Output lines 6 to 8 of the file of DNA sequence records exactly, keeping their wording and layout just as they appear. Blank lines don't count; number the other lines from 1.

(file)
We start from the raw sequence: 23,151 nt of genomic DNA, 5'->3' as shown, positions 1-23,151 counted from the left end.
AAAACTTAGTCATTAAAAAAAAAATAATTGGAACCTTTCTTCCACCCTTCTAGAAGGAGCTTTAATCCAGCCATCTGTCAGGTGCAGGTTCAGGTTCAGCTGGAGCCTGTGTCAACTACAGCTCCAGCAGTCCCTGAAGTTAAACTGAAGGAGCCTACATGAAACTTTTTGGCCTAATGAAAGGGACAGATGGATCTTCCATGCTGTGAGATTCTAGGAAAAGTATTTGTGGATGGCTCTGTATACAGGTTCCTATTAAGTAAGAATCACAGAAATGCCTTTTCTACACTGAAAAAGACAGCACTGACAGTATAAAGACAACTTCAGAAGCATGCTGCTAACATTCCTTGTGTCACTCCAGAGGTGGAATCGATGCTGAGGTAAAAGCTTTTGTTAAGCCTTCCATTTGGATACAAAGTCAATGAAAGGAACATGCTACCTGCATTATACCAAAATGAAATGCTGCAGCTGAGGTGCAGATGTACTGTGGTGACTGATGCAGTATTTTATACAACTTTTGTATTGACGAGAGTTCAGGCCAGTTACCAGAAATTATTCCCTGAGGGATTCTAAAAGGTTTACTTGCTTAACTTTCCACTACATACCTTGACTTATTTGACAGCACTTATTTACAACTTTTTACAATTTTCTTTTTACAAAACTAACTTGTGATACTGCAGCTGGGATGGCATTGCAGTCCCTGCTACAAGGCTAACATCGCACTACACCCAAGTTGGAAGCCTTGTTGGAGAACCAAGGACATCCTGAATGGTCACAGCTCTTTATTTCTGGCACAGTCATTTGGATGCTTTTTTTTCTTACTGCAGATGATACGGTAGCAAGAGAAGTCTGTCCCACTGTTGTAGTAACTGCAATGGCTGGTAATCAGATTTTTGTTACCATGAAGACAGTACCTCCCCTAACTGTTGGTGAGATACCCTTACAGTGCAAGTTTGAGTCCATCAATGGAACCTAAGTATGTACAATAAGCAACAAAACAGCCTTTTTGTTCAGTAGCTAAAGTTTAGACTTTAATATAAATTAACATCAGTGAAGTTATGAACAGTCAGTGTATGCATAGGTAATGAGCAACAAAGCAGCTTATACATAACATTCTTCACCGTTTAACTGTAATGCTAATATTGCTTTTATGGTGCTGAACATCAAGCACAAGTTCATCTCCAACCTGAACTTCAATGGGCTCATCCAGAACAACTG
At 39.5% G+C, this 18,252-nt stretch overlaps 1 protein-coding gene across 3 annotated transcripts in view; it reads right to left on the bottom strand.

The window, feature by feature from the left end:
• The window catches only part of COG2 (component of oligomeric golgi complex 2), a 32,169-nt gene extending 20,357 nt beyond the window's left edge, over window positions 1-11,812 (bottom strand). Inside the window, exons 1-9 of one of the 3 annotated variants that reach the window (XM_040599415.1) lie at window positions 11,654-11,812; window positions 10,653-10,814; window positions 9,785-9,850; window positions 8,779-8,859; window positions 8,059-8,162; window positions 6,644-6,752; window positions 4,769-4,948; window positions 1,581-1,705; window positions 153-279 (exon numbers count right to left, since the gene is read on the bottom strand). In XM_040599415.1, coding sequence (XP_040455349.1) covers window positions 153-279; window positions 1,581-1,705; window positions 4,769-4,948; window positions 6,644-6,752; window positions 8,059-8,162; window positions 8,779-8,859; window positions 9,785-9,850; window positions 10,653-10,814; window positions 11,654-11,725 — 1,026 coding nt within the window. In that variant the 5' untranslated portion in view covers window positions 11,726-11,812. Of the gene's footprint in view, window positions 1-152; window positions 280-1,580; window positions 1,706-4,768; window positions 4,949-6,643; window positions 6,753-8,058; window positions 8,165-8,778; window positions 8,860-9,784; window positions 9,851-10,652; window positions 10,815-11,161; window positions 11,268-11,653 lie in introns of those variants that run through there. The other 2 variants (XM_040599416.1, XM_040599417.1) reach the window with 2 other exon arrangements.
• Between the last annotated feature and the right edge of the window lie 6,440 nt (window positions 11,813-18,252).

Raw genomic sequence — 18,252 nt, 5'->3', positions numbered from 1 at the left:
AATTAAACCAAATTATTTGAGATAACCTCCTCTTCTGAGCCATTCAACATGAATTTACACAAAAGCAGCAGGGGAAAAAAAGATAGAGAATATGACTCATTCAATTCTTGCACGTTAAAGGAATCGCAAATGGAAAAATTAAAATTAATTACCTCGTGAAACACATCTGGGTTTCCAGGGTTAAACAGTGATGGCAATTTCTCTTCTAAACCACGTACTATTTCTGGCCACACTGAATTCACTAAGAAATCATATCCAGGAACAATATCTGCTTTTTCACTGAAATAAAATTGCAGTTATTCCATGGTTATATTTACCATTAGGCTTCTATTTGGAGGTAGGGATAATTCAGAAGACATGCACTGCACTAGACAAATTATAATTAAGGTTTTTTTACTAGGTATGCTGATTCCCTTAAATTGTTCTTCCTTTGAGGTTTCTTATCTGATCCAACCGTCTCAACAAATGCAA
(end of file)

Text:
• Between the last annotated feature and the right edge of the window lie 6,440 nt (window positions 11,813-18,252).

Raw genomic sequence — 18,252 nt, 5'->3', positions numbered from 1 at the left:
AATTAAACCAAATTATTTGAGATAACCTCCTCTTCTGAGCCATTCAACATGAATTTACACAAAAGCAGCAGGGGAAAAAAAGATAGAGAATATGACTCATTCAATTCTTGCACGTTAAAGGAATCGCAAATGGAAAAATTAAAATTAATTACCTCGTGAAACACATCTGGGTTTCCAGGGTTAAACAGTGATGGCAATTTCTCTTCTAAACCACGTACTATTTCTGGCCACACTGAATTCACTAAGAAATCATATCCAGGAACAATATCTGCTTTTTCACTGAAATAAAATTGCAGTTATTCCATGGTTATATTTACCATTAGGCTTCTATTTGGAGGTAGGGATAATTCAGAAGACATGCACTGCACTAGACAAATTATAATTAAGGTTTTTTTACTAGGTATGCTGATTCCCTTAAATTGTTCTTCCTTTGAGGTTTCTTATCTGATCCAACCGTCTCAACAAATGCAA